Twitter flipped a switch this week and bam: users in Germany could no longer see the tweets of a banned neo-Nazi group. German cops wrote Twitter trying to get the account shut off completely; Instead the company confined the blackout to Germany. How did they do that? The microblogging social network had already engineered its own system to block content country by country. Emma Llanso at the Center for Democracy and Technology sees Twitter's response as limited and appropriate.
"If Twitter or other companies start responding to less formal requests from governments that doesn't go through a full court or administrative process," says Llanso, "and is just the government saying 'we don't really like this, can you make sure this is inaccessible in our country,' that would raise a concern."
The head of the Hanover police in Northern Germany had vowed to "crush this group of neo-Nazi and far-right activists wherever it appeared." Beyond the hate speech versus free speech angle here, Harvard's Jonathan Zittrain, who co-founded Harvard's Berkman Center for Internet & Society, sees a growing tension brewing between efforts to wall-off the Internet country by country and new technologies being used to defeat those efforts.
"It's not just happening in sort of one off requests for censorship," says Zittrain. "People that want to see Downton Abbey Season Three right now in America are out of luck while anybody in Britain wandering around with an Internet connection can watch it for free. And we see some desperate Downton Abbey fans tunnel to Britain digitally speaking and then sit there as if they're surfing the web in Britain. We might see more and more tools like that if more boundaries are raised designed to geolocate where you are."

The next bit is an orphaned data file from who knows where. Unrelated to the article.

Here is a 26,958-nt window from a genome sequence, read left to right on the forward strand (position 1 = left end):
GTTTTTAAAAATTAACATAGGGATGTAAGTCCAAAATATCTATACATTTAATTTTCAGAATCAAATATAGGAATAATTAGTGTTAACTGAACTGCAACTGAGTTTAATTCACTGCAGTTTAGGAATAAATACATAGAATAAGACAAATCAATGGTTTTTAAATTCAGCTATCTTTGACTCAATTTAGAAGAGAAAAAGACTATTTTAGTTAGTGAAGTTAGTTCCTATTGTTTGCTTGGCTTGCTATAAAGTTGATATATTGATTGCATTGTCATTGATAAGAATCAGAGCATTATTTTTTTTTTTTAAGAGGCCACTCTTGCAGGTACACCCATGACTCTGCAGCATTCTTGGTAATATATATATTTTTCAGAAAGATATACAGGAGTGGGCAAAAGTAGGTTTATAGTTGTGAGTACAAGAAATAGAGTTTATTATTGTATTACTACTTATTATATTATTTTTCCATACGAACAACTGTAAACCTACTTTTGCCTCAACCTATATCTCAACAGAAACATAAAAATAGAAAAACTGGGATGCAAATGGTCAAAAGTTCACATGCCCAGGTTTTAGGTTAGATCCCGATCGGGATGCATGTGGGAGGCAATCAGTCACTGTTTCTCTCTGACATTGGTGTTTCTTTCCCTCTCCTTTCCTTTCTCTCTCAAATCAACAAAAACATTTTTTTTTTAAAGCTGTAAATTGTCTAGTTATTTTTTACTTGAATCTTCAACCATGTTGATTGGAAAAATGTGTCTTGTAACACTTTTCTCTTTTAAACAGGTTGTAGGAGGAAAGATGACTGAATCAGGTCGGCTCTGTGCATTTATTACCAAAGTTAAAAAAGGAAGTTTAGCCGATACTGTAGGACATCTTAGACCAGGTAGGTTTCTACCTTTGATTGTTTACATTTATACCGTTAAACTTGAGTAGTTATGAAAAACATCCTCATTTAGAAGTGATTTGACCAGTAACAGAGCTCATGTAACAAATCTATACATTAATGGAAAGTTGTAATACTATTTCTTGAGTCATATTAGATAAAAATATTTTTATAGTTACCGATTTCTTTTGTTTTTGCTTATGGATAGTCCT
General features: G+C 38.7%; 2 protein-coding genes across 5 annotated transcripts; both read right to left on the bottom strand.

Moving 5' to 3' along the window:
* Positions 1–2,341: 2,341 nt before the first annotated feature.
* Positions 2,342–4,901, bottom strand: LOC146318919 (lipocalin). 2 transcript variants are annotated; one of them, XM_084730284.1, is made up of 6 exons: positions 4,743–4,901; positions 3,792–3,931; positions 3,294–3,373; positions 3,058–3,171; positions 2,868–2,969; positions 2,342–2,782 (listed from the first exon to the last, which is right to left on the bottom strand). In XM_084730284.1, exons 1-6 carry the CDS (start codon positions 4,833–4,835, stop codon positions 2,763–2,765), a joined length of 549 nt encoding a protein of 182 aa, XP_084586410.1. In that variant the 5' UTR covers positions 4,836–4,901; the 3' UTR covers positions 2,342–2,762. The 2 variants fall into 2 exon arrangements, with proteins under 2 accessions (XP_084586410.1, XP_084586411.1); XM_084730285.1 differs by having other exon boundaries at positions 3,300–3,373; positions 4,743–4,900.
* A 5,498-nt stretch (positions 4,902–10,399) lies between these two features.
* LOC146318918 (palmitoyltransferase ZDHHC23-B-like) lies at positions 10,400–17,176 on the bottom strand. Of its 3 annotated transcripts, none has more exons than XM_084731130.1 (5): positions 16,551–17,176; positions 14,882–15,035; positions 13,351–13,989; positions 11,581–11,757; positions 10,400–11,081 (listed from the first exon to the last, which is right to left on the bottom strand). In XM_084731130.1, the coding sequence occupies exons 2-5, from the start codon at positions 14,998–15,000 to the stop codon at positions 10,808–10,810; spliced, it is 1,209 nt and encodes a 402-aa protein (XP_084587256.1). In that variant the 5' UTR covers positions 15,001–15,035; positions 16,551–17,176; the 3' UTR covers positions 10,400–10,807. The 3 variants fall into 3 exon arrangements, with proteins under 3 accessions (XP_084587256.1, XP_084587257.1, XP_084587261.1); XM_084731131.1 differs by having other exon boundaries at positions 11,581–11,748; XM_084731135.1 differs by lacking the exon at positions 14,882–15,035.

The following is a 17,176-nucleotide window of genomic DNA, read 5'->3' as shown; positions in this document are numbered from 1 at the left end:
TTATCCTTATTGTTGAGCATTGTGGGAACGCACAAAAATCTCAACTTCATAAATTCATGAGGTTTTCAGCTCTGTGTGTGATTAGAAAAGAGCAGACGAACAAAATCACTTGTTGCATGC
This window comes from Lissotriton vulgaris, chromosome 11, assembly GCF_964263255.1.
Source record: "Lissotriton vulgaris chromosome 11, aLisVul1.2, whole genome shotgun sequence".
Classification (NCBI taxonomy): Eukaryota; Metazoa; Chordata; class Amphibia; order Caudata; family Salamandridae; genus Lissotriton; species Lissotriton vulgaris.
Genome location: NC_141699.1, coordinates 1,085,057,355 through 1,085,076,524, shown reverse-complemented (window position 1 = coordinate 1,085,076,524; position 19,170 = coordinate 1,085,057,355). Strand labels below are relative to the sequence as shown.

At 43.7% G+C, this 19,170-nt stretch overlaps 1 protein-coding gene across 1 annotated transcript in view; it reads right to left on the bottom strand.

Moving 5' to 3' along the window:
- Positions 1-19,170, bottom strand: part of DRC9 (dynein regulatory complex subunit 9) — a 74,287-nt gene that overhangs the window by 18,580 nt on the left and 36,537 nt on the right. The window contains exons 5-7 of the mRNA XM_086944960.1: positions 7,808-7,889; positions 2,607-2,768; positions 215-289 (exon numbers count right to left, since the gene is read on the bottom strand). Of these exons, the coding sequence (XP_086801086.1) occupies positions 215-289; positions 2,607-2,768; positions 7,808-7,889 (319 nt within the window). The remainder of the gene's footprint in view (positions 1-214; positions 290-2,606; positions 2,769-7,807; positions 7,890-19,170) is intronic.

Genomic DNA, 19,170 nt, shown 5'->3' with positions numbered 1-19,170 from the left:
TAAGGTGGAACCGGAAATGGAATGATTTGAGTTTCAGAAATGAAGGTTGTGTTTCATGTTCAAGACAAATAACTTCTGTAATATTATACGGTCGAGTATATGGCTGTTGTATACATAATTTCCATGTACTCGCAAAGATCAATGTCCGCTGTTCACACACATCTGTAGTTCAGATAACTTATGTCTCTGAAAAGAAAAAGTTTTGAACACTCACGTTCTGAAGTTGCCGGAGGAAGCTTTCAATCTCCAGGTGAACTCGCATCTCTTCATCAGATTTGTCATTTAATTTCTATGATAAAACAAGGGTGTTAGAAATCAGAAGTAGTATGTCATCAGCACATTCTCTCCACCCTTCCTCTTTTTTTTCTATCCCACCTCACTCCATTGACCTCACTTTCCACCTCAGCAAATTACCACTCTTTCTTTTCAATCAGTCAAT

There are viruses in hospitals. No, I mean computer viruses. MIT's Technology Review has this story, and chief correspondent Dave Talbot points out that the challenge is in some ways the same one that faces our machines at home. But unlike most home computers, the medical variety may not allow security upgrades. For instance, unlike putting virus protection on your machine, doctors and medical professionals can't easily put similar patches and software on EKG or other kinds of medical equipment. Why? Part of it is Federal Drug Administration regulations -- a problems representatives of the FDA have apparently acknowledged to John Halemka, Chief Information Officer at Beth Israel Deaconus Medical Center in Boston.
Dr. Halemka says that while he doesn't know of any injuries that have yet occured from malware on hospital equipment, it's a growing problem. Possible scenarios are grim, from hackers who get into private records to the case of the malware that bogged down machines monitoring high risk pregnancies.
"Worse, I think, would be a device that functions but that produces innacurate data," says Halemka. "It's certainly conceivable that malware or viruses that cause the integrity of this device to be called into question. And if you have innacurate data coming from the device, innappropriate decisions could be made that might cause you harm."
So, the good news is, no major problems yet, but if Halemka and Talbot are right, things could get much more complicated for hospital equipment -- and our diagnosis -- in the near future.
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